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Cause in fact

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  1. Cause in fact

  2. Ford v. Trident Fisheries (Mass. 1919) p. 299 • How did P’s decedent die? • Alleged negligence of trawler’s owners? • lifeboat was lashed to deck; delayed rescue • only one oar; had to scull • Why a directed verdict for D?

  3. The court’s reasoning • “there is nothing to show they in any way contributed to Ford’s death….that if the boat had been suspended from davits and a different method of propelling it had been used he would have been rescued” • why does the court reach that conclusion? • No idea where Ford was; he was never seen; no cry heard; no clothing seen; never surfaced? • so no reason to believe would have been saved by a speedier craft (Burden of Proof = P)

  4. The “But For” Test of C-I-F • Ford’s analysis =called “but for” test • P must prove: • But for the defendant’s failure to behave reasonably, P would have avoided injury (or suffered less severe injury). • Recall Ford: • “there is nothing to show.. .that if the boat had been suspended from davits and a different method of propelling it had been used he would have been rescued”

  5. Status of the “but for” test • “But for” = universal starting point for c-I-f • If P cannot prove “but for” causation, then loses unless qualifies for an exception • “But for” phrasing=may seem awkward • try this: “if only” D has taken more precautions, P would not have been injured.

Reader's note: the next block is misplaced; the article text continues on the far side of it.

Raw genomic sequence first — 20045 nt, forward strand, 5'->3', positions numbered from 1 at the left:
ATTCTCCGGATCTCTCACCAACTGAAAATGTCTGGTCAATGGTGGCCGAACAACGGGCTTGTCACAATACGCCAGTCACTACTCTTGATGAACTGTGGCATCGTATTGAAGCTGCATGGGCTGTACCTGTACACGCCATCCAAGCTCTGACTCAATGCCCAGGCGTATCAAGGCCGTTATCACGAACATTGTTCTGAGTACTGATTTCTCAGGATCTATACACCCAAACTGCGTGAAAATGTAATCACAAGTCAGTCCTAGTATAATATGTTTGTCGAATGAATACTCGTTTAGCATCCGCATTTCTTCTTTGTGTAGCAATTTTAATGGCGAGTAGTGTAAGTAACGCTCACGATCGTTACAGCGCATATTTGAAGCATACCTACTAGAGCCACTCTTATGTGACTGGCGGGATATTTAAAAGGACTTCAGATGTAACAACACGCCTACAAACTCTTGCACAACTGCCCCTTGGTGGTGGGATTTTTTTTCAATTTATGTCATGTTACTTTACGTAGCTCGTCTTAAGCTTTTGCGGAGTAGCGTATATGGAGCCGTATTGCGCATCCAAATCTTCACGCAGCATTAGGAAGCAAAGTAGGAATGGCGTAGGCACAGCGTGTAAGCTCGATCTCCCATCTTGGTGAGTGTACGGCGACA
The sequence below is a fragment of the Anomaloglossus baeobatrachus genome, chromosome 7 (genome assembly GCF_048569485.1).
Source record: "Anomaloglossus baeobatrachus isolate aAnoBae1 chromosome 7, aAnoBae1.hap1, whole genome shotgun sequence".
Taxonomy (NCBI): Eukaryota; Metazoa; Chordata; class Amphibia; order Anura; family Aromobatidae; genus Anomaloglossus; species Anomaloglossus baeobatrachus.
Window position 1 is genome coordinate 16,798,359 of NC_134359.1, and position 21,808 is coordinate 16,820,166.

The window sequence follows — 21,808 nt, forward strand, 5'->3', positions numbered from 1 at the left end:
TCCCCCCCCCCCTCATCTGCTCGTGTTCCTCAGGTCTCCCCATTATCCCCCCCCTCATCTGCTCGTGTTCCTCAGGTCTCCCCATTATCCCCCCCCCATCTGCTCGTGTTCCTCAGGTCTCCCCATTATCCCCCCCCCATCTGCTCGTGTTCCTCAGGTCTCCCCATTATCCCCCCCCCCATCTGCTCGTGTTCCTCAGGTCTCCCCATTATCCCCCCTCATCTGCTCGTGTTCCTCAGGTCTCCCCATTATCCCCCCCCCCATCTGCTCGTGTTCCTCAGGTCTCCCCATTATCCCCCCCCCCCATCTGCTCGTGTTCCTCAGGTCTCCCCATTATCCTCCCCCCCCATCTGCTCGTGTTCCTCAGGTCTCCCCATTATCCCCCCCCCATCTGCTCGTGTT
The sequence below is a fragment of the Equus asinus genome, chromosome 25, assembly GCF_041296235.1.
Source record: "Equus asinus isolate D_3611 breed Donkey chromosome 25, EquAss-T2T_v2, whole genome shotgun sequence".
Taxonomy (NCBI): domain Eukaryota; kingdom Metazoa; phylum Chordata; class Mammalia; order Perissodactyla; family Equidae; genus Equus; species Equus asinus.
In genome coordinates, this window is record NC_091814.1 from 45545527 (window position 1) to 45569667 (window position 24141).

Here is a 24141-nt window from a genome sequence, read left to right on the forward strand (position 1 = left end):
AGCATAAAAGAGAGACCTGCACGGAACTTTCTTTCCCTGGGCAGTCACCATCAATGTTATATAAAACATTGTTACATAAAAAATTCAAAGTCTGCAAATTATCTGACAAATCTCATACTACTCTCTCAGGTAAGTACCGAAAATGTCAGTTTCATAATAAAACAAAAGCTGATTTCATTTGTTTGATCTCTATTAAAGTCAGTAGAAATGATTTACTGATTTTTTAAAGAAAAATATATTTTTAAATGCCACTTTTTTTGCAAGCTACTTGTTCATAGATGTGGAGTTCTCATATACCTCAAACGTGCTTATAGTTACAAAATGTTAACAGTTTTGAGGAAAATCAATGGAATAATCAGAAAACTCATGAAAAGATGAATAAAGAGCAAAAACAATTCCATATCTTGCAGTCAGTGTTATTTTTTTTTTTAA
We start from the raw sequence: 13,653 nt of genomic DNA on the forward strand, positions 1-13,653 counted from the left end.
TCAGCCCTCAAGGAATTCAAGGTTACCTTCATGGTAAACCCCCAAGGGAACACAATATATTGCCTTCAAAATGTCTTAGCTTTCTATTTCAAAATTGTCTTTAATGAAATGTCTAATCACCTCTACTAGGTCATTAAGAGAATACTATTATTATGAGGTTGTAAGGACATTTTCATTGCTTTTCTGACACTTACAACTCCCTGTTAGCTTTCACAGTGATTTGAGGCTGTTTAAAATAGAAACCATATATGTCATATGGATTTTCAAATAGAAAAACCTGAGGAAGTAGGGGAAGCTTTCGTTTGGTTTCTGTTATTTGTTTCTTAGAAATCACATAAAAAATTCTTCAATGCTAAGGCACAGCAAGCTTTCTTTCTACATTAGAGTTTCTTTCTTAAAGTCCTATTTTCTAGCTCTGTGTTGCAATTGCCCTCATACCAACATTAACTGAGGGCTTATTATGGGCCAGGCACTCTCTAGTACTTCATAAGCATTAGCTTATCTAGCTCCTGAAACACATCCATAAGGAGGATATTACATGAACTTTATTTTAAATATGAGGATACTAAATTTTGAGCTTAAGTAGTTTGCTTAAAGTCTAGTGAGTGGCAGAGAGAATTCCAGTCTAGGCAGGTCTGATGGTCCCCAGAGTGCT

6. Applying the “but for” test • Brian Dailey pulled the chair. But for? • Bargee away from barge? • Failure to insulate power line? • Was Washington’s decision to move his citizens band radio also a “but for” cause? • Having a “rabbit” radio promotion? • Was the driving of the teenage defendants also a “but for” cause? • What if we don’t know who forced P off road?

  7. Relationship to the RS “Substantial Factor” test • The RS does not use “but for” language. • D’s negligence must be a “substantial factor” in P’s injuries. • BUT “substantial factor” is defined to mean that the P prove either: • But for, or • Exception.

  8. Hoyt v. Jeffers (Mich. 1874)p102 • What’s the point of the case? • Causation can be proven using circumstantial evidence. • What if the fire marshal concluded that the fire started in the kitchen? • If we rule out the kitchen or cigars, etc., because the fire started on the roof, what does that do to the odds it was D? • B/P=“more probable than not”

  9. Smith v. Rapid Transit, Inc. (mass. 1945) p. 105 • Facts? • What circumstantial evidence of caustion? • Outcome? • Why not adequate to go to jury? • “not enough that mathematically the chances somewhat favor the proposition” • need “actual belief in its truth”